Nearly every major water body in Indiana has the potential to be impacted by agriculture. Nonpoint source pollution from these lands can affect our waterbodies to varying degrees as sediment, nutrients, and bacteria flow overland and through drainage tiles into ditches, streams, and rivers. As consumers, we depend upon Indiana’s producers for our food. We also depend upon them to use conservation best management practices to help keep our water resources fishable, swimmable, and potable. Personnel at conservation offices like Soil and Water Conservation Districts, the Natural Resources Conservation Service (NRCS), the Farm Service Agency, Resource Conservation and Development Councils, and nonprofit watershed organizations are available to assist producers in identifying best management practices that are both environmentally and economically practical. In some cases, funds may be available for the implementation of best management practices (BMPs) from USDA Farm Bill, U.S. EPA Clean Water Act, and Indiana Department of Natural Resources Lake and River Enhancement programs.
In order to ensure that a BMP is efficient in protecting and/or improving water quality, BMPs must be installed according to a recognized standard or specification. The Natural Resources Conservation Service (NRCS – a part of USDA) is one of the lead technical agencies involved in the implementation of conservation practices through the Farm Bill. Their Electronic Field Office Technical Guide (EFOTG) is a national manual of specifications for conservation BMPs, which has become the standard design reference for the planning and installation of agricultural BMPs. You can use this tool to learn about specific BMPs, or you might use it to determine specifications on a project to implement. This link will take you to the state map for Indiana, but you will need to click on the "Section IV" link after you've selected your county to find the most relevant information.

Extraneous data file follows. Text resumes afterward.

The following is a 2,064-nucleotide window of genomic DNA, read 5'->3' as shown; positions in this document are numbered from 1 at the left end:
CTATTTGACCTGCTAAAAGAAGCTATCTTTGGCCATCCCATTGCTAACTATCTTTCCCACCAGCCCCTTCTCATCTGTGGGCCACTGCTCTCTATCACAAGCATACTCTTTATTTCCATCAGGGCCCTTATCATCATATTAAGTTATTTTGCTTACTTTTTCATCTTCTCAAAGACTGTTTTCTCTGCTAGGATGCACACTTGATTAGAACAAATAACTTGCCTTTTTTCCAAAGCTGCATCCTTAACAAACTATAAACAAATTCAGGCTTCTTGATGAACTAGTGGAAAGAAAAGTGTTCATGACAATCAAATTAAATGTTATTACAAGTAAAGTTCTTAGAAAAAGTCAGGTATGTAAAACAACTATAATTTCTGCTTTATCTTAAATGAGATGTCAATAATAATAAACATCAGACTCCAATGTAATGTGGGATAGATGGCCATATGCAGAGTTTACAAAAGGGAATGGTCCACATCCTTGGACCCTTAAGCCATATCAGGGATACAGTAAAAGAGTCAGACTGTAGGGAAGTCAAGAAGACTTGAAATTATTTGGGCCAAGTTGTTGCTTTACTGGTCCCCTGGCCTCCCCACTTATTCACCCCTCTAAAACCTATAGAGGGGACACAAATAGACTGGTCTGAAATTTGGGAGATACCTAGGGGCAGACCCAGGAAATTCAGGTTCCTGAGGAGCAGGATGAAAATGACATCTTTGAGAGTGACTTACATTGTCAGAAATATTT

In addition to NRCS, the U.S. EPA has developed the National Management Measures to Control Nonpoint Source Pollution from Agriculture manual outlining agricultural best management practices that reduce sources of pollution, categorized by pollutant to be reduced. This is a great resource for those folks who are choosing BMPs and developing cost-share programs.
The Field Assessment for Water Resource Protection is a practical booklet by Purdue University that takes producers (and watershed coordinators!) through an assessment of current practices on a specific farm. Recommendations for water quality improvement are then presented for areas that need improvement.
The Clean Water Act Section 319 Agricultural Guidance for Indiana provides general program information, suggested BMPs, funding restrictions, definitions of basic terminology, and frequently asked questions related to the distribution of cost-share and demonstration funds for BMPs implemented on agricultural land. While geared toward Section 319 grantees, others may find it useful, too.
At the time of European settlement, much of the landscape in northeastern and east-central Indiana was occupied by the Great Black Swamp and in the northwest, the Grand Kankakee Marsh. In order to make the land habitable for settlers and productive for agriculture, Indiana governments and individuals were encouraged to drain swamplands across Indiana through ditching and tiling. While hydromodification provides many challenges to water quality, there are ways to marry drainage and water quality. The Indiana Drainage Handbook describes how to perform drainage operations in the most environmentally friendly manner. While the handbook is advisory in nature and does not supersede the powers granted to government agencies by Indiana statute, it provides a conversation-starter for watershed groups and their county surveyors.
Two-stage ditches are an innovation in drainage management. These engineered channels provide an in-place floodplain [PDF] to slow water velocity, process nitrogen, trap sediment and prevent flooding of the adjacent farm fields. These ditches are virtually self-maintaining – sediment build-up and erosion are prevented by the benches created within the ditch. In addition, less maintenance means less disturbance of the aquatic life inhabiting the watercourse, creating a win-win situation for producers and the ecosystem.